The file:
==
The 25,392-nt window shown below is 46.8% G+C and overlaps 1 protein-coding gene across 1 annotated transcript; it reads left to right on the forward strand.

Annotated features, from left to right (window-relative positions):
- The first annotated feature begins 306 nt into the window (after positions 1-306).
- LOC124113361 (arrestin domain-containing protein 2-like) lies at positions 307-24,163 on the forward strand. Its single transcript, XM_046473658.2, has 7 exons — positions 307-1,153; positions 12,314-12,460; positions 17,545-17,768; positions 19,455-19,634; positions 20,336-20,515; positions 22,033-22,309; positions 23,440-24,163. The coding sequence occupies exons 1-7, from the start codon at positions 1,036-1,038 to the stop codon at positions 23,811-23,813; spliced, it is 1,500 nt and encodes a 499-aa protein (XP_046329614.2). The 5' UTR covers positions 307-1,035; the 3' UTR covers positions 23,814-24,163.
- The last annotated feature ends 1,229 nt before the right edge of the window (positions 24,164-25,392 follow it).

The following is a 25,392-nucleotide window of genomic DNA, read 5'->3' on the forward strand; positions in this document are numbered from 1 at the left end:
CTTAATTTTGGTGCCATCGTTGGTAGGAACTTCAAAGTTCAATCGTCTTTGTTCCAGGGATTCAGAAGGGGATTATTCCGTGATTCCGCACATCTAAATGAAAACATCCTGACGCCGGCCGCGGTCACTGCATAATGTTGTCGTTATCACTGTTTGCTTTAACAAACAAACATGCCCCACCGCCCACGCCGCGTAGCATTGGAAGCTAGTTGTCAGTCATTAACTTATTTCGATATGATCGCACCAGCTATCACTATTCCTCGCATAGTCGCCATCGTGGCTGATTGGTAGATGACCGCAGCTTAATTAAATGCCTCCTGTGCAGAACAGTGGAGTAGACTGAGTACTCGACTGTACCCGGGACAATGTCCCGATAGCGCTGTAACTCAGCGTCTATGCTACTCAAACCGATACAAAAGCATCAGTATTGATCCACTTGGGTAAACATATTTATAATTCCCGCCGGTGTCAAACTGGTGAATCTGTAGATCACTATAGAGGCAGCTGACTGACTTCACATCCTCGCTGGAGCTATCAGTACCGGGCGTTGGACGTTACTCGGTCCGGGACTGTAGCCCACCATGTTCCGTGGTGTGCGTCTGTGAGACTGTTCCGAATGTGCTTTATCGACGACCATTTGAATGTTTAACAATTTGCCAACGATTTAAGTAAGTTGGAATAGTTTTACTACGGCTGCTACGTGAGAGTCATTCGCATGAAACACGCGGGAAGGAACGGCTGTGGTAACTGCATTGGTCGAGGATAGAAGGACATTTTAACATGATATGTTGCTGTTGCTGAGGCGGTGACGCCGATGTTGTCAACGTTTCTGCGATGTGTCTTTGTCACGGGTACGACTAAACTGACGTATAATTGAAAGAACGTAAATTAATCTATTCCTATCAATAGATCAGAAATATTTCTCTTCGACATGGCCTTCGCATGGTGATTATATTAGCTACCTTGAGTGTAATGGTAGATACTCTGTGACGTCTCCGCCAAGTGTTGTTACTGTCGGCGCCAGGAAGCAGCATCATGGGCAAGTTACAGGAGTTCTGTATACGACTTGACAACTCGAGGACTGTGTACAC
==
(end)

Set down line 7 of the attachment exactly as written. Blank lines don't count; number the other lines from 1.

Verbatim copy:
CTTAATTTTGGTGCCATCGTTGGTAGGAACTTCAAAGTTCAATCGTCTTTGTTCCAGGGATTCAGAAGGGGATTATTCCGTGATTCCGCACATCTAAATGAAAACATCCTGACGCCGGCCGCGGTCACTGCATAATGTTGTCGTTATCACTGTTTGCTTTAACAAACAAACATGCCCCACCGCCCACGCCGCGTAGCATTGGAAGCTAGTTGTCAGTCATTAACTTATTTCGATATGATCGCACCAGCTATCACTATTCCTCGCATAGTCGCCATCGTGGCTGATTGGTAGATGACCGCAGCTTAATTAAATGCCTCCTGTGCAGAACAGTGGAGTAGACTGAGTACTCGACTGTACCCGGGACAATGTCCCGATAGCGCTGTAACTCAGCGTCTATGCTACTCAAACCGATACAAAAGCATCAGTATTGATCCACTTGGGTAAACATATTTATAATTCCCGCCGGTGTCAAACTGGTGAATCTGTAGATCACTATAGAGGCAGCTGACTGACTTCACATCCTCGCTGGAGCTATCAGTACCGGGCGTTGGACGTTACTCGGTCCGGGACTGTAGCCCACCATGTTCCGTGGTGTGCGTCTGTGAGACTGTTCCGAATGTGCTTTATCGACGACCATTTGAATGTTTAACAATTTGCCAACGATTTAAGTAAGTTGGAATAGTTTTACTACGGCTGCTACGTGAGAGTCATTCGCATGAAACACGCGGGAAGGAACGGCTGTGGTAACTGCATTGGTCGAGGATAGAAGGACATTTTAACATGATATGTTGCTGTTGCTGAGGCGGTGACGCCGATGTTGTCAACGTTTCTGCGATGTGTCTTTGTCACGGGTACGACTAAACTGACGTATAATTGAAAGAACGTAAATTAATCTATTCCTATCAATAGATCAGAAATATTTCTCTTCGACATGGCCTTCGCATGGTGATTATATTAGCTACCTTGAGTGTAATGGTAGATACTCTGTGACGTCTCCGCCAAGTGTTGTTACTGTCGGCGCCAGGAAGCAGCATCATGGGCAAGTTACAGGAGTTCTGTATACGACTTGACAACTCGAGGACTGTGTACAC